Winick To Handle Relocation of Displaced Sixteenth Street Synagogue
The Sixteenth Street Synagogue has enlisted Winick Realty Group to help it find a new home one month after the Appellate Court denied the 67-year-old congregation a stay of eviction, The Commercial Observer has learned.
Winick Associate Director Joshua Siegelman and his colleague Jonathan Banayan are taking the assignment to heart as they seek landlords in the Chelsea and Flatiron neighborhoods to provide a new home for the Orthodox synagogue, which has been offering Shabbat, morning and afternoon prayer services in a revolving roster of temporary spaces since it was ordered to clear out of its former–and only–home at 3 West 16th Street.
As The New York Observer reported, the displacement stems from a protracted legal battle that pitted Steven Ancona–a member of the Sephardic Synagogue Magen David, a Sixteenth Street Synagogue affiliate that worshiped on the second floor–against Jack Braha, a Syrian businessman who in the mid-2000s became the sole owner of the building.
“They had an agreement where the synagogue understood they’d be there for eternity,” Mr. Banayan said.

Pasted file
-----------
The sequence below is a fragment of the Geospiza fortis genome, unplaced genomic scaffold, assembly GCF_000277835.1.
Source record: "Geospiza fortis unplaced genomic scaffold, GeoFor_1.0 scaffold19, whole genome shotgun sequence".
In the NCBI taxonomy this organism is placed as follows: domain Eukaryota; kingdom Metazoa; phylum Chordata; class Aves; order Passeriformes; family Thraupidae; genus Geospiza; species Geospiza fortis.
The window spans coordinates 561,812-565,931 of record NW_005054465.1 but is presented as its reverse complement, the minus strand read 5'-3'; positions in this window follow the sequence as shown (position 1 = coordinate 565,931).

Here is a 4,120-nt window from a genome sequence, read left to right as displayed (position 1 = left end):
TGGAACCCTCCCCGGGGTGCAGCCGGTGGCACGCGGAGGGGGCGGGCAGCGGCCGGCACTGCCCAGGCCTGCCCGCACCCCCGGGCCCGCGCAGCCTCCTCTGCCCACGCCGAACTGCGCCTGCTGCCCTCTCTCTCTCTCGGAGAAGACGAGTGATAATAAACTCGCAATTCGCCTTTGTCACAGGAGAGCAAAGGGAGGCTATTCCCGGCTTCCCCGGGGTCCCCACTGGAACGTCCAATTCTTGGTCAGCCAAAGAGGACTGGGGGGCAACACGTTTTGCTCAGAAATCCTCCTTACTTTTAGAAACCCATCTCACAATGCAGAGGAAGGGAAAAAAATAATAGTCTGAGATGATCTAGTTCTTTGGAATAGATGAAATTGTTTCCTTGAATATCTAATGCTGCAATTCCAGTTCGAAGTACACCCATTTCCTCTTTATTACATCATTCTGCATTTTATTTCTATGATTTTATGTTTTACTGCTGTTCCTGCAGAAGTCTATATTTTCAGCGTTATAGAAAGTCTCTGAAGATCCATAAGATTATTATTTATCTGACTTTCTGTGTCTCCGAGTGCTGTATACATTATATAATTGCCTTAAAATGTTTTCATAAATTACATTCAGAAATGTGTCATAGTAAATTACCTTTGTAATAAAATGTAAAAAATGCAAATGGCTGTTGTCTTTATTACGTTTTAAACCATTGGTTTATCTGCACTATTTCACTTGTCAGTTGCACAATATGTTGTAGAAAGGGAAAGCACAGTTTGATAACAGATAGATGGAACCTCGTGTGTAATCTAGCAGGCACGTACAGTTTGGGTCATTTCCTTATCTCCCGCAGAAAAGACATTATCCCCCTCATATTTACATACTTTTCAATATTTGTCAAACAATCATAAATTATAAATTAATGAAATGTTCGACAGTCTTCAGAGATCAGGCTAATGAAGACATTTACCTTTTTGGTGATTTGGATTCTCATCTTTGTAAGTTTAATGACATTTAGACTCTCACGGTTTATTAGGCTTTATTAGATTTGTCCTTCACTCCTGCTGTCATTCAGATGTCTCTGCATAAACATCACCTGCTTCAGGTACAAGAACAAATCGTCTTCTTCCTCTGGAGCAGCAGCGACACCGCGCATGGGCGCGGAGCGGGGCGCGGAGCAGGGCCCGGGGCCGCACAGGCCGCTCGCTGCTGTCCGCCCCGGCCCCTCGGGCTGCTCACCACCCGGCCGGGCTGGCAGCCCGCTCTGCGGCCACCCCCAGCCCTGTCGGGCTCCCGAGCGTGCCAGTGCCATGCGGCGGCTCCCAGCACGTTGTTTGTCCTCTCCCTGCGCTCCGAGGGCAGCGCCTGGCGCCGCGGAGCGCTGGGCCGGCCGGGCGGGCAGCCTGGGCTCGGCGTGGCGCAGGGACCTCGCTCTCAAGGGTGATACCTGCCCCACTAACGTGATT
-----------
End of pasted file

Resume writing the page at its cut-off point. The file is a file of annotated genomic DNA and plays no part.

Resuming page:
Although the courts weren’t swayed by that interpretation of the deal, the synagogue does hope to put down new roots not far from its original home. “They’ve been in the neighborhood for many years,” Mr. Siegelman said. “We’re looking to consider the area between 8th Street and 23rd Street from Third Avenue to Seventh Avenue.”
“This assignment is near and dear to our hearts,” Messrs. Banayan and Siegelman–both of whom are Jewish–said. “We hope to find a landlord who feels the same way.”
The Sixteenth Street Synagogue’s original home had 1,900 square feet of ground floor space comprising a lobby, bathrooms, library and main sanctuary. The 2,3000-square-foot second floor contained a kiddush room for after-service refreshments and a children’s playroom. The synagogue counts 100 regular members, but the commuting worker and international congregations attending thrice daily minions add up to thousands of visitors each year.
The current temporary accommodations are not sufficient, and Messrs. Siegelman and Banayan hope to find a part-time or permanent space of 1,500 to 3,000 square feet. “They’re very sensitive to the configuration and, as an Orthodox congregation, require separate spaces for men and women,” Mr. Banayan said. “And while we understand ground floors are tough to come by, the synagogue can’t go much higher than the second floor due to Shabbat observances.”
“One thing the synagogue has offered is giving up naming rights,” Mr. Siegelman said. “If someone wants to name the building in honor of someone else, they can do that.”
Messrs. Siegelman and Banayan are confident they will find a new space for the synagogue in the coming months.